By Damon Reyes, Correspondent
Image Credit: Hunter Hourany
On November 16, the Center for International Programs & Services (CIPS) at Embry-Riddle Aeronautical University Prescott hosted their Japan themed International Week Tea and Coffee Hour (ITCH) event at the CIPS office.
International Education Week is a joint initiative between the U.S. Department of State and the U.S. Department of Education with efforts to promote various international cultures.
As part of International Education Week, CIPS hosted this event among other Tea and Coffee Hours that focused on different global regions, such as the Middle East, Kenya/Sierra/Leone, and Ukraine.
CIPS is Embry-Riddle’s international outreach center tasked with providing opportunities for students who want to participate in international activities, as well as building on-campus communities for international students.
“We try and highlight study abroad opportunities, we also want to highlight the value and diversity that international students bring when they decide to come and study here in the US,” stated Pauline Filemoni, the Director of CIPS.
Students who attended the ITCH event could make Japanese matcha tea to enjoy alongside small snacks provided by CIPS. In the office, CIPS had a table with matcha tea packets, a kettle filled with hot water, and many plates with the various snacks.
The snacks consisted of large, circular graham crackers and small cube-shaped baklavas to complement the matcha tea.
To prepare the tea, students would grab a cup and sprinkle in matcha tea powder. Then, using the kettle, poured hot water into their cups and stirred the powder till their drink turned green.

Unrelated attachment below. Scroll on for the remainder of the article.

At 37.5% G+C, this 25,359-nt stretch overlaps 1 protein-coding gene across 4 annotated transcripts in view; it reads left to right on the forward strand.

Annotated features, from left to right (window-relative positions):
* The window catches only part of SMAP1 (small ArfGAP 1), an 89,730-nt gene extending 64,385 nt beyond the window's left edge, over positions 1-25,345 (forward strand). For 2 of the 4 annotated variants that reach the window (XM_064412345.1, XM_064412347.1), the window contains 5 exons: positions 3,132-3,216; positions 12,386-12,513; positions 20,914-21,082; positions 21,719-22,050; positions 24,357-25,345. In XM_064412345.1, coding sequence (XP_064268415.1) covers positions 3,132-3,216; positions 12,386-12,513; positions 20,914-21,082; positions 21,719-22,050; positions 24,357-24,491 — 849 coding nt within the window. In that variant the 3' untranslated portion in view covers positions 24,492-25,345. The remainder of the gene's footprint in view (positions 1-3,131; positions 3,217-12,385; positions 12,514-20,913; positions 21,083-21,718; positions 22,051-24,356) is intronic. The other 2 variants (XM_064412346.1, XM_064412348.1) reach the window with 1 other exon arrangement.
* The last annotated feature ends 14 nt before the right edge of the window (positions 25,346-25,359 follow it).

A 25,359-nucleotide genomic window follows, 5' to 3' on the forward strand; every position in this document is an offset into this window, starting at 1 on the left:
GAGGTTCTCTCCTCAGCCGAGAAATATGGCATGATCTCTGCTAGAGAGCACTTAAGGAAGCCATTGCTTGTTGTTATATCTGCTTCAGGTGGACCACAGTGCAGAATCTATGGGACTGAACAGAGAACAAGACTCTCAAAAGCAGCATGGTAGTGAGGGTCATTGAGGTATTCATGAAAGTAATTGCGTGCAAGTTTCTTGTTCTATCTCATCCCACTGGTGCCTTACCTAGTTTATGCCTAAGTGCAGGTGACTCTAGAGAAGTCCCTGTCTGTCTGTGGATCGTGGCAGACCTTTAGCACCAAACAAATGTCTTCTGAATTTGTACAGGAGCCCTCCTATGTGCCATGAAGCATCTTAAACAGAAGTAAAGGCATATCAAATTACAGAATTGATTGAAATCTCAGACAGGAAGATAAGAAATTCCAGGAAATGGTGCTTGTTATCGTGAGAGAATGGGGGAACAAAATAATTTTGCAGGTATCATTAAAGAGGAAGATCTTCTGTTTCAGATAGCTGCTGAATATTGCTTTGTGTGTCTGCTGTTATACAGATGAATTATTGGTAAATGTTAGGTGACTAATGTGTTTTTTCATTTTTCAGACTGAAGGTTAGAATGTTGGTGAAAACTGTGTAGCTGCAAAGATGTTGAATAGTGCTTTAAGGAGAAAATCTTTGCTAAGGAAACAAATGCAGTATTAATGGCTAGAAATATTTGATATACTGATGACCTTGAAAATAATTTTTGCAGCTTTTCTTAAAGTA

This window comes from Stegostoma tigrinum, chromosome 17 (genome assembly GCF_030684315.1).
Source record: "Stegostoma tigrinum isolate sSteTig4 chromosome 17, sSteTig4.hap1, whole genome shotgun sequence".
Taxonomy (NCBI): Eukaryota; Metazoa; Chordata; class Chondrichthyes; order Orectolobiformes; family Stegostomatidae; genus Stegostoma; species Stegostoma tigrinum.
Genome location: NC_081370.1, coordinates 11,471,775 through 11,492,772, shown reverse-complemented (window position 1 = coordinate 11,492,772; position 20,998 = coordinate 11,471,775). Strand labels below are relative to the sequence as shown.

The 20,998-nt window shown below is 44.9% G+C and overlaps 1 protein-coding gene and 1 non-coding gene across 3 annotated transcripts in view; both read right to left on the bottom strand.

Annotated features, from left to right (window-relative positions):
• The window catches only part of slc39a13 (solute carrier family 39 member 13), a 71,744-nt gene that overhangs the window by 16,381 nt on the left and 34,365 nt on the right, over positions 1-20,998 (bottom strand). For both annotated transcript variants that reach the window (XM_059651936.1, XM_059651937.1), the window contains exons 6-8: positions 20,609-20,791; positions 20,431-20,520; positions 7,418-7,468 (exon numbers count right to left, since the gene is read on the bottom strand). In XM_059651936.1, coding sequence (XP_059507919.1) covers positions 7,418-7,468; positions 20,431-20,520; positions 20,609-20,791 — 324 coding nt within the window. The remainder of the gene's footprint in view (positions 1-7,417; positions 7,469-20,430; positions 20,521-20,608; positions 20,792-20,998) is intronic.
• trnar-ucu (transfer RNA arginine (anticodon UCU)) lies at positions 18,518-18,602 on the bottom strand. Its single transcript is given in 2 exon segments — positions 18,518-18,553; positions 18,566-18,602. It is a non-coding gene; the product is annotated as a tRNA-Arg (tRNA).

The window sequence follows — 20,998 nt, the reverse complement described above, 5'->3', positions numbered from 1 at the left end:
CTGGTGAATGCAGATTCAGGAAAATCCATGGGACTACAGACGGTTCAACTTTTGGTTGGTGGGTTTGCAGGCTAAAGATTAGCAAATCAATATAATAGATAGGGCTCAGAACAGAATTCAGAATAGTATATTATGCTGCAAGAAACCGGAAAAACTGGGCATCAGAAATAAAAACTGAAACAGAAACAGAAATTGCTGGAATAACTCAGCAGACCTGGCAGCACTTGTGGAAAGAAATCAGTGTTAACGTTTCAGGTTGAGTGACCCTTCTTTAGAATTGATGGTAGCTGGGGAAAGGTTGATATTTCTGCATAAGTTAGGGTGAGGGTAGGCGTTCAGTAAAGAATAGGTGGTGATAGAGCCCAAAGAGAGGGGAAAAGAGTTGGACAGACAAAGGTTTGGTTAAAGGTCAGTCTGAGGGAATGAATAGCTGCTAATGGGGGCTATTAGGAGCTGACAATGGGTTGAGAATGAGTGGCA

Instead of sprinkling in matcha tea powder, most students dipped their tea packets into their filled cups and let the tea soak in the water to make their beverage.
During ITCH, many students talked among themselves. Some students sat on the office’s lounge chairs relaxing while sipping their tea. CIPS staff walked around and spoke with each student to introduce themselves and talk about Japanese culture.
At the start of the event, the CIPS office was filled with students wanting to try the Japanese tea and snacks. Many of the students who attended took the hour to relax in between their classes while learning new facts about Japanese culture.
CIPS aimed to broaden student’s experiences to new cultures and about the world.
“Our goal for this program is to highlight how people prepare these beverages and what some of the traditions are,” stated Filemoni, “We’re trying to encourage people to step out of their comfort zone, to learn about a different culture, or to appreciate their own culture.”